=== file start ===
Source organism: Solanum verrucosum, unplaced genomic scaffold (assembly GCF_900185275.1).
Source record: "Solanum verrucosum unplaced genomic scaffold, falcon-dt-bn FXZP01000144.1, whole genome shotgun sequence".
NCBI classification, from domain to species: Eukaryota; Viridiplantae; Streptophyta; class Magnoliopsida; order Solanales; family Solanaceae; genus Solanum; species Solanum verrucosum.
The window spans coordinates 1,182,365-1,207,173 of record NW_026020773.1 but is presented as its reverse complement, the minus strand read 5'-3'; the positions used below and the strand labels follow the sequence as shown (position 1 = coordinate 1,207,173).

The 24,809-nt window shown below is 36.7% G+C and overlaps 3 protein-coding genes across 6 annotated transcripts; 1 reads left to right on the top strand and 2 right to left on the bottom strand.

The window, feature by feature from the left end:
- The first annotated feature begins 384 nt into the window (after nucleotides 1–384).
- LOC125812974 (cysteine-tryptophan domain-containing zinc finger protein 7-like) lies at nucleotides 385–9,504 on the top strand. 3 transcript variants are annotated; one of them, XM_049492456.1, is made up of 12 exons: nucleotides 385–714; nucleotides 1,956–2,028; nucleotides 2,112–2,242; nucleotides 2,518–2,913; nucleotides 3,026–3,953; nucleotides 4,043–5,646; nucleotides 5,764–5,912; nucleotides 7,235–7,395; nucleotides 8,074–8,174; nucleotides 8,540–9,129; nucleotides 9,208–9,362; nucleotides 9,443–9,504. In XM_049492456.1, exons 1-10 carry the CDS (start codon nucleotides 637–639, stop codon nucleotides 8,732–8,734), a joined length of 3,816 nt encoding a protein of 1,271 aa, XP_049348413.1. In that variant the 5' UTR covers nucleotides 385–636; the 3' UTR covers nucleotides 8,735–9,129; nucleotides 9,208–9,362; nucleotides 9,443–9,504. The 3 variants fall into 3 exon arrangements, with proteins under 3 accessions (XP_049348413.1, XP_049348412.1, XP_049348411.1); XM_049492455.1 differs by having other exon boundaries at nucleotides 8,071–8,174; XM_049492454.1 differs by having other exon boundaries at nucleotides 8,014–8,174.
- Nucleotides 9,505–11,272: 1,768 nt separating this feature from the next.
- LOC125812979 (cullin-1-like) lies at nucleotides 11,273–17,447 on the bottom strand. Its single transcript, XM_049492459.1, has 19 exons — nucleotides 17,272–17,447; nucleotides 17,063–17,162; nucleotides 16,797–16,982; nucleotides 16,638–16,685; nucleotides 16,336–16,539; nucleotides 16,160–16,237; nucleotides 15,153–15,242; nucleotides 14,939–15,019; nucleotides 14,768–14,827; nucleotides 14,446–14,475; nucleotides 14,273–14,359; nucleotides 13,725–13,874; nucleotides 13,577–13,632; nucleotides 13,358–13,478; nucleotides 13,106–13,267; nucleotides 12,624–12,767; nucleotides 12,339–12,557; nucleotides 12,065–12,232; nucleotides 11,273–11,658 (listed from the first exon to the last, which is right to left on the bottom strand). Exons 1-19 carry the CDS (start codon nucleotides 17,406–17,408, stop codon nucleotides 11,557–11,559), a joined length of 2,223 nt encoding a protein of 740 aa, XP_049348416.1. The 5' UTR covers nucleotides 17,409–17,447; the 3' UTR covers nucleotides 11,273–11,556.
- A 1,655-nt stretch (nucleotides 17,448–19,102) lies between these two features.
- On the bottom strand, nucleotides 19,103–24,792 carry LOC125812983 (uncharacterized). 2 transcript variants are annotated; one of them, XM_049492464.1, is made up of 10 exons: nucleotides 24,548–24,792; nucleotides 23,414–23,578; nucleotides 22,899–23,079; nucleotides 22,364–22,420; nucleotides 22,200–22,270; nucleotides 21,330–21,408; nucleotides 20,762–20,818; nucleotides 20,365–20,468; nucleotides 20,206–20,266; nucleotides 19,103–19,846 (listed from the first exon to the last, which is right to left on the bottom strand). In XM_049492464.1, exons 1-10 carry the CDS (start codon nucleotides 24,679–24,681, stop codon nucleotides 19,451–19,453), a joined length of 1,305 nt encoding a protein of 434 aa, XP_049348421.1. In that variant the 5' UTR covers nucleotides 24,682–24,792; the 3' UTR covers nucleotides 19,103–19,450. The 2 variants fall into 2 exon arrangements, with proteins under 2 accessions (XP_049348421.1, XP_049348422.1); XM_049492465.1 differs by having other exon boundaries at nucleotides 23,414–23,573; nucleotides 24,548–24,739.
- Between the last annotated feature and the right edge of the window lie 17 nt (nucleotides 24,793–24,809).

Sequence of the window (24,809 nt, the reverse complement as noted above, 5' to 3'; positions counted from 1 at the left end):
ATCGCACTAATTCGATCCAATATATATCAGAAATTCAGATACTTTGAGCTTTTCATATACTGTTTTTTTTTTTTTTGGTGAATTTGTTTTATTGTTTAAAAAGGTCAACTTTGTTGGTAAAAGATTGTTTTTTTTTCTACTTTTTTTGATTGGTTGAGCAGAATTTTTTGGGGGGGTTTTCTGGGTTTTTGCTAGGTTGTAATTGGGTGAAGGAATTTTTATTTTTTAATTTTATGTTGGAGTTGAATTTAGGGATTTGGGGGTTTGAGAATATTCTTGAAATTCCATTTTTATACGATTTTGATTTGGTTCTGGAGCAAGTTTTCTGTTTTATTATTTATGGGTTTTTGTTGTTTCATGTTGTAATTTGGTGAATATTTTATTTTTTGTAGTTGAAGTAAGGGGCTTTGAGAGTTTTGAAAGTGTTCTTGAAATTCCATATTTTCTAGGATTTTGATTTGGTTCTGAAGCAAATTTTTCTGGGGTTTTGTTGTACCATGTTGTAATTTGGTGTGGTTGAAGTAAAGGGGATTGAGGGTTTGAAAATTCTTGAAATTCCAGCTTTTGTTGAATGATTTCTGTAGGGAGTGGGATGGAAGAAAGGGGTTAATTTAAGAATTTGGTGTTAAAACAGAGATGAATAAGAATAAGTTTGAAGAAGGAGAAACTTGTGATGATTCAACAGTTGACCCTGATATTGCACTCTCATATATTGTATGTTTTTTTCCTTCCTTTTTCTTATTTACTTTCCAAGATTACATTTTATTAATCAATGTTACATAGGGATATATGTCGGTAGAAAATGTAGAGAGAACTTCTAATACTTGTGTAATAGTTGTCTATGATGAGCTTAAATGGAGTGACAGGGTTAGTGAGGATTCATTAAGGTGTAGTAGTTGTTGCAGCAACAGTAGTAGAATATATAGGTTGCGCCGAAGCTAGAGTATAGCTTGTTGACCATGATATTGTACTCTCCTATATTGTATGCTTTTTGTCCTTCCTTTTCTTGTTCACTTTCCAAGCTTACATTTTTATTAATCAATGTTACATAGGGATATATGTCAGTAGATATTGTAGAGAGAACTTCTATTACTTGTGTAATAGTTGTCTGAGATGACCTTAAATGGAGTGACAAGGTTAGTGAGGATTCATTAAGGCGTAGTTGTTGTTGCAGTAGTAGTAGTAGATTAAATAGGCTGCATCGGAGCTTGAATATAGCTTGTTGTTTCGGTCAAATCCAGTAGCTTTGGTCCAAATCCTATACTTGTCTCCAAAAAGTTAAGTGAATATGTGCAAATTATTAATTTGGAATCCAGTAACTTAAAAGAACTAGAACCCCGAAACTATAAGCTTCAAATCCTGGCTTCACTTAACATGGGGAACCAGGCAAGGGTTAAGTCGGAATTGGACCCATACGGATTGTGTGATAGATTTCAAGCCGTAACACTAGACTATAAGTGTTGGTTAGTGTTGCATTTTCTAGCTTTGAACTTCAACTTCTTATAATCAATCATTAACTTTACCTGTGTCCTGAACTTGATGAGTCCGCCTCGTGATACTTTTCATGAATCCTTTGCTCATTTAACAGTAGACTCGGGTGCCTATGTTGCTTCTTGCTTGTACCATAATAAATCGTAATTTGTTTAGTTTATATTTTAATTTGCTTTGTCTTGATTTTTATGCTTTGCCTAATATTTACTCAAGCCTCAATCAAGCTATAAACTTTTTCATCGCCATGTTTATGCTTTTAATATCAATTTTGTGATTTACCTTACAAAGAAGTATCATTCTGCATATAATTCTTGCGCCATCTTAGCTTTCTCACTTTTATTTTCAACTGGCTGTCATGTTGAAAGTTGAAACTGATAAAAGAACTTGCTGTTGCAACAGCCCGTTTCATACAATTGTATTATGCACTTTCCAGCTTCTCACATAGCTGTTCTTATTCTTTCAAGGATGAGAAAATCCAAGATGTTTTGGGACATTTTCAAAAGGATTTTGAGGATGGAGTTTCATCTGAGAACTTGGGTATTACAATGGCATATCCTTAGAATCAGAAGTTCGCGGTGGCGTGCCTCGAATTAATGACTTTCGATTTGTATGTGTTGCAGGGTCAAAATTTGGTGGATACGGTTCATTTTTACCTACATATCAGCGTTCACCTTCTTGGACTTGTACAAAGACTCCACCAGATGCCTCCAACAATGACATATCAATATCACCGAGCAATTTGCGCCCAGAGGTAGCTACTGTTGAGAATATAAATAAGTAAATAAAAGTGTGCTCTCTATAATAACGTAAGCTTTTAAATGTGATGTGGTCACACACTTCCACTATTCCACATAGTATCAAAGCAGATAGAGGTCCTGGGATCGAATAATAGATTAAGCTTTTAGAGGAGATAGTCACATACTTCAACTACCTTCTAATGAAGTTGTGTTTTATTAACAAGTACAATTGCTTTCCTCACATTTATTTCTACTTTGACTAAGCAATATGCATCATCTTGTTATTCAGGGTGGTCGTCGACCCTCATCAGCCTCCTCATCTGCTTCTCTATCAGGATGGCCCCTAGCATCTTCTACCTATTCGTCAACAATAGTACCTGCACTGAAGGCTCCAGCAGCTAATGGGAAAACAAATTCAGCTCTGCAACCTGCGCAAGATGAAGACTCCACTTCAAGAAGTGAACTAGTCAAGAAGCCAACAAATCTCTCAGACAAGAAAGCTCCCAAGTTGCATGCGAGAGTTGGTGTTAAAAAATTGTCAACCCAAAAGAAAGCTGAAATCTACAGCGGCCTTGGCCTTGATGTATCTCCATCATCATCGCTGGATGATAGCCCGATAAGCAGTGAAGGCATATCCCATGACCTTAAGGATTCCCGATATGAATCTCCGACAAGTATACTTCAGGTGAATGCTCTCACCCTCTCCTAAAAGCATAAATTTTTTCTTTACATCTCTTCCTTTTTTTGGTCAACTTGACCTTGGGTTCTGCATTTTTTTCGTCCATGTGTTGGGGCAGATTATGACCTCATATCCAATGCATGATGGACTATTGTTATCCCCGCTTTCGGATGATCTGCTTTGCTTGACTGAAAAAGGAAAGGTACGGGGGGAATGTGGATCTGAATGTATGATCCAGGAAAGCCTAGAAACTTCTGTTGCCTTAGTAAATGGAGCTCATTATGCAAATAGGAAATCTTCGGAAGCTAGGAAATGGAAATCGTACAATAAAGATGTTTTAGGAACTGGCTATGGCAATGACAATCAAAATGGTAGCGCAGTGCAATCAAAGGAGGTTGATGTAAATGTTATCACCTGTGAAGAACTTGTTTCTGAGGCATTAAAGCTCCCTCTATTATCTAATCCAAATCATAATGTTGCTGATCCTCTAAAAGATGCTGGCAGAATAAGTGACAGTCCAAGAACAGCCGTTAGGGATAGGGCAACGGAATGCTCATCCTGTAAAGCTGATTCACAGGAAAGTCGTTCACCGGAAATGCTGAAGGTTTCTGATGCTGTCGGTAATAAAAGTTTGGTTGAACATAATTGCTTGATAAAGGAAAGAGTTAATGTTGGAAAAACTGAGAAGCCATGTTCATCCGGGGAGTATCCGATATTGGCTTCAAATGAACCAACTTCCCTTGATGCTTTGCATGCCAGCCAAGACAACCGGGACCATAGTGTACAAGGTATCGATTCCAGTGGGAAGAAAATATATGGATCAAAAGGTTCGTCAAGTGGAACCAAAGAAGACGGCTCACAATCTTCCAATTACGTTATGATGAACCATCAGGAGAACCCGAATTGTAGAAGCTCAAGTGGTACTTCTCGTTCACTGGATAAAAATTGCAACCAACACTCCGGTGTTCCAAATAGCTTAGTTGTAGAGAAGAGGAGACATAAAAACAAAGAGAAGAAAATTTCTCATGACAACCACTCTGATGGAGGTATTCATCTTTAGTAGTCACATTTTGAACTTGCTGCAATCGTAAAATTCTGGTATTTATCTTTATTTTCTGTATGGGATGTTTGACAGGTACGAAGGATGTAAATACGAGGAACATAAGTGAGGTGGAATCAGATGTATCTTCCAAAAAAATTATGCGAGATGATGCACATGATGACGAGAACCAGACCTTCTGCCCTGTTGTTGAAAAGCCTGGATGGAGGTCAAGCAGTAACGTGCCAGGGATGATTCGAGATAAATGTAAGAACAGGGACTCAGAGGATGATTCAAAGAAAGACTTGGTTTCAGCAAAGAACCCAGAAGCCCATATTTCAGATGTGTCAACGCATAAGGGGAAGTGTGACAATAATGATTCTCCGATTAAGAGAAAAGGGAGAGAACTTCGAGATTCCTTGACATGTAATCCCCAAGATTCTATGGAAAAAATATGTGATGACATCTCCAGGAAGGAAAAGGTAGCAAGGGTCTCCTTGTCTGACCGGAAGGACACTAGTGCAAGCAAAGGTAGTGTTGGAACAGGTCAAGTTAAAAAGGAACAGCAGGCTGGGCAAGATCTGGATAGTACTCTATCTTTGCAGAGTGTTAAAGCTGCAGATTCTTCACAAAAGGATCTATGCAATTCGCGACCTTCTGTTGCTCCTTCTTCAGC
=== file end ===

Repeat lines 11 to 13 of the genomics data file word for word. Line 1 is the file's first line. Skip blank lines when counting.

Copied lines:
- A 1,655-nt stretch (nucleotides 17,448–19,102) lies between these two features.
- On the bottom strand, nucleotides 19,103–24,792 carry LOC125812983 (uncharacterized). 2 transcript variants are annotated; one of them, XM_049492464.1, is made up of 10 exons: nucleotides 24,548–24,792; nucleotides 23,414–23,578; nucleotides 22,899–23,079; nucleotides 22,364–22,420; nucleotides 22,200–22,270; nucleotides 21,330–21,408; nucleotides 20,762–20,818; nucleotides 20,365–20,468; nucleotides 20,206–20,266; nucleotides 19,103–19,846 (listed from the first exon to the last, which is right to left on the bottom strand). In XM_049492464.1, exons 1-10 carry the CDS (start codon nucleotides 24,679–24,681, stop codon nucleotides 19,451–19,453), a joined length of 1,305 nt encoding a protein of 434 aa, XP_049348421.1. In that variant the 5' UTR covers nucleotides 24,682–24,792; the 3' UTR covers nucleotides 19,103–19,450. The 2 variants fall into 2 exon arrangements, with proteins under 2 accessions (XP_049348421.1, XP_049348422.1); XM_049492465.1 differs by having other exon boundaries at nucleotides 23,414–23,573; nucleotides 24,548–24,739.
- Between the last annotated feature and the right edge of the window lie 17 nt (nucleotides 24,793–24,809).